Sunday, September 23, 2012

Germany by Whitney

Two weeks in Germany with my Dad and my brother Steve, who could ask for more? As my senior trip this summer the three of us boarded a plane to France. After a couple hours of delay on the tarmac in Salt Lake we finally took off for several hours of mind-numbing flight that included spectacularly bad airplane food and mandatory (non-controllable) viewings of questionable movies such as "the best exotic marigold hotel". By the time we landed in France we were a little late for our flight. Unfortunately the French airport officials thought that it would be a good idea to hold back five hundred patrons at the customs desk for an hour in the name of making a straight line (I kid you not). When we finally were allowed to wave our passports at the officials we tore through the muggy airport, being continually waved on by reassuring attendants who kept telling us that we were in time for our flight. (We had already missed it by about an hour.) We got our tickets re-scheduled and were sooner or later on our way to Frankfurt for real.
Touching down in Germany was awesome. We were thrashed after not sleeping for over twenty four hours, but the thrill of traveling sustained us. We left the airport and hopped on a six-hour train to Berlin. We finally reached our destination and after grabbing a quick meal of Durner (lamb roasted on a spit and then shaved off onto fries) we hailed a cab that took us across the city at the pace of roughly  two hundred miles an hour. Once we reached the hotel we collapsed into the beds, having gone thirty-four hours without sleep.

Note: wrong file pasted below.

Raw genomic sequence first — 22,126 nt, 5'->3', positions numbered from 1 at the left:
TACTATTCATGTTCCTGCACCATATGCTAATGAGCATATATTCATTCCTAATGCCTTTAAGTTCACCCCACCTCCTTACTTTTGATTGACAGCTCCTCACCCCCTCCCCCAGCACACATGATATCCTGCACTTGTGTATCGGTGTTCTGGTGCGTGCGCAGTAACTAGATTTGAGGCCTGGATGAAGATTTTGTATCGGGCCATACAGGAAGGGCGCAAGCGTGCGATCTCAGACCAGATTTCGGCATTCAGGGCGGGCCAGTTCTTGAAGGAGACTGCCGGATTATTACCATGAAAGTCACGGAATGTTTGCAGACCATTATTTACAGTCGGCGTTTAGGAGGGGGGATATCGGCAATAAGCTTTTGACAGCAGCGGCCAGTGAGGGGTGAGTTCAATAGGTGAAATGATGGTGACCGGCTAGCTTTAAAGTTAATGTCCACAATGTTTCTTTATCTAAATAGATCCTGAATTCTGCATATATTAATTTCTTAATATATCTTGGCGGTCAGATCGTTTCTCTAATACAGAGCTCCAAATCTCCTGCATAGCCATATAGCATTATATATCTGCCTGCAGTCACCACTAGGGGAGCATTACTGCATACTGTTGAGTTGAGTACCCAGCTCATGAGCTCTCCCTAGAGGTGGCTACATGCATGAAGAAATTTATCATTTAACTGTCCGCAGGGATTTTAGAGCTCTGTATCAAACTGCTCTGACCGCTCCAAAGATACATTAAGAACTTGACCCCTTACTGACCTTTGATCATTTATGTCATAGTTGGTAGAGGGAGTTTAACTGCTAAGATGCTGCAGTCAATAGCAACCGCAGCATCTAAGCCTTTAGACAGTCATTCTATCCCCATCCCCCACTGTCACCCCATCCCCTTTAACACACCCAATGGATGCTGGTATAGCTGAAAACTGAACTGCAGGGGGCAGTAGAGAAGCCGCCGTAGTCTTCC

The next morning we ventured out to a European McDonalds and then set out to explore the city of Berlin. Throughout the day we hopped on and off the tour buses as we wandered around the city, inspecting Checkpoint Charlie, The Wall, the holocaust memorials, and a myriad of other historical sights. While the city was amazing, much of it was oriented towards tourists. Most everything had an English translation available and much of the city was very westernized. 

It was even better to get into the eastern part of Germany, where my Dad served on his mission. We got a car and the adventure really began.  The next two weeks were a whirlwind of amazing places, people and experiences. Dresden was beautiful, its large main church has recently been rebuilt from the pile of rubble it had been reduced to during the bombings of World War Two. The palaces were gorgeous as well as the River Rind. Meissen's beauty is beyond words, it easily ranks as my favorite spot on earth.

If you ever have the chance to go to Meissen, go. Don't hesitate.

Traveling to Europe made me realize just how superficial mankind is in America. We think that our country is old and settled, but in Germany you wander streets of cobblestone that were laid centuries ago. Thousands of years of mankind have built up on themselves and have resulted in cities that the Romans once traveled through.  Wherever you go you can see bits of history everywhere. While we were visiting Meissen Steve and I were wandering the steep cobblestone streets popping in and out of antique stores, Steve bought a beaver top-hat and a metal WW2 helmet. I found a German WW2 field typewriter and a Prussian bronze enamel letter opener.

I'm excited to travel back someday and it was a great finale to my high school experience, not to mention a great start to college.

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